The defendants are responsible for flooding Microsoft's customers and its systems with billions of fraudulent and deceptive unsolicited emails, commonly referred to as spam.
In many of the cases currently being fought, defendants are alleged to have used deceptive subject lines, such as "Your Visa bill" or "Credit Card Refund," to disguise e-mails that actually contained explicit photos, advertisements for human growth hormone, home loans and dating services.
In other cases, defendants are alleged to have "spoofed" the domains of Microsoft or other third-parties - making it seem that the spam originated from "hotmail.com" or other recognised senders - in an effort to mislead recipients and to circumvent anti-spam filters.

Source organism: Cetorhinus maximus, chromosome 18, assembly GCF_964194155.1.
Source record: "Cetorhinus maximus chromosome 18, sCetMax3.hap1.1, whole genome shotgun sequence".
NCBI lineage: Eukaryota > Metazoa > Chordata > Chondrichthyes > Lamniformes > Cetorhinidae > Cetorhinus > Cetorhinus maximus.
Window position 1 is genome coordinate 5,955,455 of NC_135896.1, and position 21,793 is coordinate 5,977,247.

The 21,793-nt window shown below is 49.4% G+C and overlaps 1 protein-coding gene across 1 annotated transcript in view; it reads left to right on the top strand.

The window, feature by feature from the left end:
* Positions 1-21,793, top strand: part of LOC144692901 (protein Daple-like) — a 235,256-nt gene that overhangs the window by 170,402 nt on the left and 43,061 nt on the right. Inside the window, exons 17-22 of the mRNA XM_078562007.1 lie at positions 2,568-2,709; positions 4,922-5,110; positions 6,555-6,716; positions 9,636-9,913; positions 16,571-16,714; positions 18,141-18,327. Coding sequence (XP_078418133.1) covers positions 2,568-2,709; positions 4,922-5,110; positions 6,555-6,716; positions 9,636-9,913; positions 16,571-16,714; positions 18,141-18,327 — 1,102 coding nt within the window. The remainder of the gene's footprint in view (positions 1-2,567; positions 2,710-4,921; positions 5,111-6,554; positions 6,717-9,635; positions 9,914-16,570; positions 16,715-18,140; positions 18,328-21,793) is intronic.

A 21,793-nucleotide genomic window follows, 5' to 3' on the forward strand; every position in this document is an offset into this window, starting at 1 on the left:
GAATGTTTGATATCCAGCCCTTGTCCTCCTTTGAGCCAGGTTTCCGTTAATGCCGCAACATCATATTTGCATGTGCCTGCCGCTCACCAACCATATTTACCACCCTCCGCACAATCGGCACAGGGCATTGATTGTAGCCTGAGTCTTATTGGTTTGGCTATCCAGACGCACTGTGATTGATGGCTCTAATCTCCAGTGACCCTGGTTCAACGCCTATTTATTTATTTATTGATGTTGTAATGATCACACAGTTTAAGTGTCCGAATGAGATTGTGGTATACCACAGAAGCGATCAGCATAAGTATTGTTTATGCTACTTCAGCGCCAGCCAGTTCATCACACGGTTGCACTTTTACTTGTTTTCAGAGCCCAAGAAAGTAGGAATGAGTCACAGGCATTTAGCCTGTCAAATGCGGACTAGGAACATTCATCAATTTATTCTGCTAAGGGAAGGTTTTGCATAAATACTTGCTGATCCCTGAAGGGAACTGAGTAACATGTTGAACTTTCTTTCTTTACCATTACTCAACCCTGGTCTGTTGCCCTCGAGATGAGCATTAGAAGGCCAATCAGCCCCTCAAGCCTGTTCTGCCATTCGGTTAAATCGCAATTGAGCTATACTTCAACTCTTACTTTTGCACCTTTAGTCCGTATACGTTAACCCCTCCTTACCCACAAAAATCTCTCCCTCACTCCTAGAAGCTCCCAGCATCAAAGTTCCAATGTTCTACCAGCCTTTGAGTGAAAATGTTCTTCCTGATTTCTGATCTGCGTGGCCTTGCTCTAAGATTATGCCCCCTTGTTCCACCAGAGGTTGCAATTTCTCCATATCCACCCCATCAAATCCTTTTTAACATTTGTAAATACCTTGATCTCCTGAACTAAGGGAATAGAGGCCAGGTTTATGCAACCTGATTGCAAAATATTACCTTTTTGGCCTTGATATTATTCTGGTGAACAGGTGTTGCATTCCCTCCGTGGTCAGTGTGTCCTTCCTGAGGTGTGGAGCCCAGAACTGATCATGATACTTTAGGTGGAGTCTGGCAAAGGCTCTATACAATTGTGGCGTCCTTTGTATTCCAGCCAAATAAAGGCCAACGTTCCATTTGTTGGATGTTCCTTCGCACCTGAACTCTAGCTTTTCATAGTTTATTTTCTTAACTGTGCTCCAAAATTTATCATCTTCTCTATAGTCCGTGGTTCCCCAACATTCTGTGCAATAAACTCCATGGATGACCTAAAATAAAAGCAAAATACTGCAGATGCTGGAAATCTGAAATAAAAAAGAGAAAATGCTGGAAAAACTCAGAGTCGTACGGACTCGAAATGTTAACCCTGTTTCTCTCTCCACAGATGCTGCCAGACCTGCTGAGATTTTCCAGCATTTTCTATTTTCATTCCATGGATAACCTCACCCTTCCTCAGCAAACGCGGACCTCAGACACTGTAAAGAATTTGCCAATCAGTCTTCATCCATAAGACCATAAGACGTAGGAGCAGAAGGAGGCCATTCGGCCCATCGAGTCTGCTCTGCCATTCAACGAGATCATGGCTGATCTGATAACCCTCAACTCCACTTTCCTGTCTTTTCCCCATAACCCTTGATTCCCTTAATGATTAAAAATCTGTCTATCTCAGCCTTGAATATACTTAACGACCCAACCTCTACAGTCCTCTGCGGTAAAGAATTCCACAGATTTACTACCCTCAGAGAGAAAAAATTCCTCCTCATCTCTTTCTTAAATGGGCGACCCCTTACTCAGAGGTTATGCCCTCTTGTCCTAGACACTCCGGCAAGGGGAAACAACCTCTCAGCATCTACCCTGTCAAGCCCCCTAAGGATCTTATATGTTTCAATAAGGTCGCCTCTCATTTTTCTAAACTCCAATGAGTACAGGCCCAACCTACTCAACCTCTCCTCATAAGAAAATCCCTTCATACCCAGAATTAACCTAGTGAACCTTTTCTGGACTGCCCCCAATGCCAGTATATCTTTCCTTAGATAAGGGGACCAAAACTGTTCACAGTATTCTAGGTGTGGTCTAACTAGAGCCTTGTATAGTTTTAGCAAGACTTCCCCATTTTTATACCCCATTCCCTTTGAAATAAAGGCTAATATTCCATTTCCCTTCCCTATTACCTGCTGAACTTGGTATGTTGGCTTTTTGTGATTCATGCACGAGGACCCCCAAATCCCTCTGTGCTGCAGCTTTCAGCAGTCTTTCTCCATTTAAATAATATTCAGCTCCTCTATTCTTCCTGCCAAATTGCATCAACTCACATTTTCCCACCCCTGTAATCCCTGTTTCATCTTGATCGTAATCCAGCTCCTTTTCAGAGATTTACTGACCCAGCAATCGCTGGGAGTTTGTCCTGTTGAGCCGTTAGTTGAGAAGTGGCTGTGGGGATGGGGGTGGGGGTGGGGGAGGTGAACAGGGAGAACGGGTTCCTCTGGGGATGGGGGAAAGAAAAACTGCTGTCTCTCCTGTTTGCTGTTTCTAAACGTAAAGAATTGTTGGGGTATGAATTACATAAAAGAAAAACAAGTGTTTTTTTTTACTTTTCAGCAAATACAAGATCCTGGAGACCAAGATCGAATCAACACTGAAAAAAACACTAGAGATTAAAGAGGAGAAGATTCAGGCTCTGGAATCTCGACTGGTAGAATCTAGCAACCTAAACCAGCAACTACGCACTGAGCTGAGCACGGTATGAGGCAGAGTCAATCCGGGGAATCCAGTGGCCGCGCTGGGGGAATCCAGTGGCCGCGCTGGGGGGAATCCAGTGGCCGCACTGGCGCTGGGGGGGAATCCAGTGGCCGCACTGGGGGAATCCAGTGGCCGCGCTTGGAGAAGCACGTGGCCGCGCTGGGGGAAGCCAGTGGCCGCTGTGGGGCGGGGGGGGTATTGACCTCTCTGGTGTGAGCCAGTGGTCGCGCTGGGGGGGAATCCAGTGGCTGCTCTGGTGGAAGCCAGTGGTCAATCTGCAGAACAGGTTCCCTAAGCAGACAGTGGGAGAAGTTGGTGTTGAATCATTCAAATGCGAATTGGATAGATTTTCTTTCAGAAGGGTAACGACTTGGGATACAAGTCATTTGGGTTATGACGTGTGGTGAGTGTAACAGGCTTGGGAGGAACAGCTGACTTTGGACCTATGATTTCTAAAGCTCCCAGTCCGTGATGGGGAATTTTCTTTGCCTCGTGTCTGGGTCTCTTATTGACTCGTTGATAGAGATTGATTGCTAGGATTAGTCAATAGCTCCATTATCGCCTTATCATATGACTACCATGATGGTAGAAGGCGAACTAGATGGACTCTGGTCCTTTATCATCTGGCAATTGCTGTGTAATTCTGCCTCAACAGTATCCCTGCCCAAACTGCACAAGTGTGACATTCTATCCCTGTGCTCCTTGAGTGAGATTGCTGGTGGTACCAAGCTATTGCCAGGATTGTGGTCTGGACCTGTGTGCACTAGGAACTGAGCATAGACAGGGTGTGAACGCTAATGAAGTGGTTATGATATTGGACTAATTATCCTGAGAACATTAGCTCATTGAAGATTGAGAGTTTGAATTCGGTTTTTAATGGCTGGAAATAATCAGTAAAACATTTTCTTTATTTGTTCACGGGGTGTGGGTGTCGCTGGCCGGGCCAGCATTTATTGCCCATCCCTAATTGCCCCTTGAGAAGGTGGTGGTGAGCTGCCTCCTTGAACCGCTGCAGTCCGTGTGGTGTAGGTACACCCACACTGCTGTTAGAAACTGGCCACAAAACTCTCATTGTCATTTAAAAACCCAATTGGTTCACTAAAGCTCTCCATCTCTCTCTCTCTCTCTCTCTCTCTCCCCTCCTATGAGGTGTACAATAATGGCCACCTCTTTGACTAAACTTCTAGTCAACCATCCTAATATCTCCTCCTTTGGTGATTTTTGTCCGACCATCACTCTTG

Microsoft will continue to take legal action throughout the globe to step up their efforts to identify, investigate and take action against those who disrupt the Microsoft services and prevent Australian consumers from having the best possible online experience.
"Microsoft is committed to working with governments and the industry over the coming months and years to combat this problem," said Mr Vamos.
"We have a responsibility as an industry leader to help address the issue. By focusing alongside industry and government on a four-pillar approach to the problem, we aim to play our part in turning the tide on illegal and unwanted email," said Mr Vamos.
Founded in 1975, Microsoft (Nasdaq: MSFT) is the worldwide leader in software, services and Internet technologies for personal and business computing. The company offers a wide range of products and services designed to empower people through great software - any time, any place and on any device.